When we sit in the sukkah, we have no protection from the sun, the wind, the heat or the cold. Our Sages encourage us to leave the sukkah to escape a driving rain, and we are wise to do so. But far too many people in our world do not have dry warm-in-winter, cool-in-summer homes to which they can retreat.
The sukkah teaches us to feel the pain of these people and care for them.
Today, untold thousands are fleeing Syria in fear of their lives. Germany is opening its doors. Israel is not.
Yes, I know the dangers and the problems, but Israel should be up to the challenge especially when the reward is the saving of many lives.
What a powerful message to the world Israel could send about its values an ideals by taking in—after appropriate vetting—a number of those fleeing for their lives from an enemy country.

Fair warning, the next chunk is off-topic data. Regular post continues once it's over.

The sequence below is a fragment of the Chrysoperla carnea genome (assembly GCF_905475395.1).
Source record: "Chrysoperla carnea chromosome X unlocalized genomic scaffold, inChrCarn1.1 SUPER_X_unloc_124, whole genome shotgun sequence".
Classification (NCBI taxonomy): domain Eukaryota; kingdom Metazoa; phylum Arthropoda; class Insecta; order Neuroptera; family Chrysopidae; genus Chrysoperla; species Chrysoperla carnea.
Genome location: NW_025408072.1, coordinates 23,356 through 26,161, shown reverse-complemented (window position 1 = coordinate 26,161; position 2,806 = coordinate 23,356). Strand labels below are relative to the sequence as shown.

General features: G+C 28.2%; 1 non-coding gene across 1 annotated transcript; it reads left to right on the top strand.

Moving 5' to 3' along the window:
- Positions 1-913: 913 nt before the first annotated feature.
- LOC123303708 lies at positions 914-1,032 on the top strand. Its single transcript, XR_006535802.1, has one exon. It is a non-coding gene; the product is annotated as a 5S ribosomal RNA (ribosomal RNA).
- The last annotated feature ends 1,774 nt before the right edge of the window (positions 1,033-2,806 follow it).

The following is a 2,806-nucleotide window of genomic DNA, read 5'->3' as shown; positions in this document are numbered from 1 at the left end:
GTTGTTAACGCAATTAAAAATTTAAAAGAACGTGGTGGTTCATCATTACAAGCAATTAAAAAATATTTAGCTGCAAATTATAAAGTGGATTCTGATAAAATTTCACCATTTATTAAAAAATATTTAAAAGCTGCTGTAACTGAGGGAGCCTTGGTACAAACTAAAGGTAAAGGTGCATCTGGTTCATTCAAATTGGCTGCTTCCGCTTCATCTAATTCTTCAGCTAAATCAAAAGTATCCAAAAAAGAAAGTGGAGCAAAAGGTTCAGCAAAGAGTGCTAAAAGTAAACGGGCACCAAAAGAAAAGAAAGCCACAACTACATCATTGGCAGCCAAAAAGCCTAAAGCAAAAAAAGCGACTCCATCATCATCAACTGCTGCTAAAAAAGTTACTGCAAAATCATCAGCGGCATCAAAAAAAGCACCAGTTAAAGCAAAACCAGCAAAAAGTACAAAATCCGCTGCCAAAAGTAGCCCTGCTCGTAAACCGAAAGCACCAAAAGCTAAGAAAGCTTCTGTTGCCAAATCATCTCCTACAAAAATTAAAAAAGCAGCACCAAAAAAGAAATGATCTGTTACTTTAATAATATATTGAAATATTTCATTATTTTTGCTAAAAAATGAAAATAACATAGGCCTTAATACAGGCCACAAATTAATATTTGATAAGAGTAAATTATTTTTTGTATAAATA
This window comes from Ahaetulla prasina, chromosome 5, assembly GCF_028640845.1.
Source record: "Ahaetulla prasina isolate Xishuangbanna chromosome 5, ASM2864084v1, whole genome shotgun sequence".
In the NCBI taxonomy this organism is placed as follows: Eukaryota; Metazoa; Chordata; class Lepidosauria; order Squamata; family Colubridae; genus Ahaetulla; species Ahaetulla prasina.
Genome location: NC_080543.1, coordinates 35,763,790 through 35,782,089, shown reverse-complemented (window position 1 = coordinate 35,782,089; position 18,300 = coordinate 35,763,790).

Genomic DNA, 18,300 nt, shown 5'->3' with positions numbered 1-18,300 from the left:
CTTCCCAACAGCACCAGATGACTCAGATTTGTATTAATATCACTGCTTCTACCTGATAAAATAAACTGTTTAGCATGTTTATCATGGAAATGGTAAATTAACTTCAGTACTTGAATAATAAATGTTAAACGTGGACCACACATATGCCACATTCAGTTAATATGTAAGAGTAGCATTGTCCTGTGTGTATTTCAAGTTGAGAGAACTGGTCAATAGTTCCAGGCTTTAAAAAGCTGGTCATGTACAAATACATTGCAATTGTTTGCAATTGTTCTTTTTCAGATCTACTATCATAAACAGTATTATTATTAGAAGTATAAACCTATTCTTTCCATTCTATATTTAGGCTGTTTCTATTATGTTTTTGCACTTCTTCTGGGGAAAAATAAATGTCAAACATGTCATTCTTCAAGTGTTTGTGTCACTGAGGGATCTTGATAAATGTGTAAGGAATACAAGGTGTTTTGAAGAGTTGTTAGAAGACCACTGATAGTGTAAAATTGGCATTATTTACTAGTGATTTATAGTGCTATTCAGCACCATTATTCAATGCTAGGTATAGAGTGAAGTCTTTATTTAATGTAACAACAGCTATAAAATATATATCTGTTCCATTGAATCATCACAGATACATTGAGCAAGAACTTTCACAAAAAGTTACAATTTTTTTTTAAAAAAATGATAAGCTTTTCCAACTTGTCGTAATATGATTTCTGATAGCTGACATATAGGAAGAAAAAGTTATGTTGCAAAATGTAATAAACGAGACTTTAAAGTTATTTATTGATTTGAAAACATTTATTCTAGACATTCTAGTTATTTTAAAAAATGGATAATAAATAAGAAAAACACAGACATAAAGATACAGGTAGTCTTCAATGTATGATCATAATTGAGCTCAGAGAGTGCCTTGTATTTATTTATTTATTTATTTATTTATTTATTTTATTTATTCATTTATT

More than any other commandment, the Torah emphasises our obligation to care for and protect the stranger. I am sad that Israel seems to be forgetting this cardinal principle of its heritage.
ופרוס עלינו סוכת שלומיך — Spread over us the sukkah of Your Peace!